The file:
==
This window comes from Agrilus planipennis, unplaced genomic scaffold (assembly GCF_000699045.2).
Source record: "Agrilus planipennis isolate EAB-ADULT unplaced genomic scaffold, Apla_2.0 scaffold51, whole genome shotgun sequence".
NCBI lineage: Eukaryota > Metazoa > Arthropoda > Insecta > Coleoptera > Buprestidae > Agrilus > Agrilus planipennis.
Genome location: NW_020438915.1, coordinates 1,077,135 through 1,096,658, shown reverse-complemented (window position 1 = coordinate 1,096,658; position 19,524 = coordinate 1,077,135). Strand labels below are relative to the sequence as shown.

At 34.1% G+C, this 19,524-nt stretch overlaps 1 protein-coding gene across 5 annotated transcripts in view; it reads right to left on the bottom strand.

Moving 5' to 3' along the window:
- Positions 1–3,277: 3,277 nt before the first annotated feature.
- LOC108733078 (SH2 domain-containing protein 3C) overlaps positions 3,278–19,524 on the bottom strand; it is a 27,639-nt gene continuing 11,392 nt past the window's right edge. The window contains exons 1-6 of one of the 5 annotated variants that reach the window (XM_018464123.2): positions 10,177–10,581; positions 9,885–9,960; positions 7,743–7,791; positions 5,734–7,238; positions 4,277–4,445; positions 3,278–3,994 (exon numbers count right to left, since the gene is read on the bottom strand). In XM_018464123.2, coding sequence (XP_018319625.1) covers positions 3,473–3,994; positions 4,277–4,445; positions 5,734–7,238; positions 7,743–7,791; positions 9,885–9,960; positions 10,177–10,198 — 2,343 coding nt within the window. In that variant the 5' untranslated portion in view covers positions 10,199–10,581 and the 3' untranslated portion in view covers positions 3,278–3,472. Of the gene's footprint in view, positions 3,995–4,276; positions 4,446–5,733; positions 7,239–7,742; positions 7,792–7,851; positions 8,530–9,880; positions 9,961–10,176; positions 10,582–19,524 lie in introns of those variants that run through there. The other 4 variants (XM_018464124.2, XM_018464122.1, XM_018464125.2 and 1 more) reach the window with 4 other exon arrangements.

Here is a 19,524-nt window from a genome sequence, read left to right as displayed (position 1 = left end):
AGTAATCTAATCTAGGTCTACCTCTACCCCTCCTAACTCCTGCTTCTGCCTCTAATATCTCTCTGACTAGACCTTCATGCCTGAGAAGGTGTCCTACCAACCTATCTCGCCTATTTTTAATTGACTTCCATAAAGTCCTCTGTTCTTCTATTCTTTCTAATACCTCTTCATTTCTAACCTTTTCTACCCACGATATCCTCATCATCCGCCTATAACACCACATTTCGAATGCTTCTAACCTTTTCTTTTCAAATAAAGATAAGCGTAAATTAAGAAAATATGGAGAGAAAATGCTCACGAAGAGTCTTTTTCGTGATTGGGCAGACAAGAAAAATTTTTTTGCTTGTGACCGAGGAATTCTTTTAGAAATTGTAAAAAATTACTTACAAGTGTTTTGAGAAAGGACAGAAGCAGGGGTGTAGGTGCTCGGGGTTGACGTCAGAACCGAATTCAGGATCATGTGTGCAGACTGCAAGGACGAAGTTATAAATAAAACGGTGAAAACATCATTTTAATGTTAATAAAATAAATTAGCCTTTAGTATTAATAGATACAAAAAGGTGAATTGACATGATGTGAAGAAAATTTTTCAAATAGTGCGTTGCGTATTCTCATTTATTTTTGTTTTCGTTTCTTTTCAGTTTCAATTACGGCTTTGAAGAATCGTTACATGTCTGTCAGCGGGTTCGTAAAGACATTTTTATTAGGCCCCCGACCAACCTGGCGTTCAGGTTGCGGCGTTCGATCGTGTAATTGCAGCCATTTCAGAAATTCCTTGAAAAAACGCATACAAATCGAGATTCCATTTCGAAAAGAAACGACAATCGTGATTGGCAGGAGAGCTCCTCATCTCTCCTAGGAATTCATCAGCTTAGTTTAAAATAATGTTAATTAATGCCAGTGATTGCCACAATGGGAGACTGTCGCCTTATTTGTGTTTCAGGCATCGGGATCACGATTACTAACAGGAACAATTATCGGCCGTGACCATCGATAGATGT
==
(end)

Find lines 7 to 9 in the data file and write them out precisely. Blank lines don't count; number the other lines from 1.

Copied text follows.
- Positions 1–3,277: 3,277 nt before the first annotated feature.
- LOC108733078 (SH2 domain-containing protein 3C) overlaps positions 3,278–19,524 on the bottom strand; it is a 27,639-nt gene continuing 11,392 nt past the window's right edge. The window contains exons 1-6 of one of the 5 annotated variants that reach the window (XM_018464123.2): positions 10,177–10,581; positions 9,885–9,960; positions 7,743–7,791; positions 5,734–7,238; positions 4,277–4,445; positions 3,278–3,994 (exon numbers count right to left, since the gene is read on the bottom strand). In XM_018464123.2, coding sequence (XP_018319625.1) covers positions 3,473–3,994; positions 4,277–4,445; positions 5,734–7,238; positions 7,743–7,791; positions 9,885–9,960; positions 10,177–10,198 — 2,343 coding nt within the window. In that variant the 5' untranslated portion in view covers positions 10,199–10,581 and the 3' untranslated portion in view covers positions 3,278–3,472. Of the gene's footprint in view, positions 3,995–4,276; positions 4,446–5,733; positions 7,239–7,742; positions 7,792–7,851; positions 8,530–9,880; positions 9,961–10,176; positions 10,582–19,524 lie in introns of those variants that run through there. The other 4 variants (XM_018464124.2, XM_018464122.1, XM_018464125.2 and 1 more) reach the window with 4 other exon arrangements.

Here is a 19,524-nt window from a genome sequence, read left to right as displayed (position 1 = left end):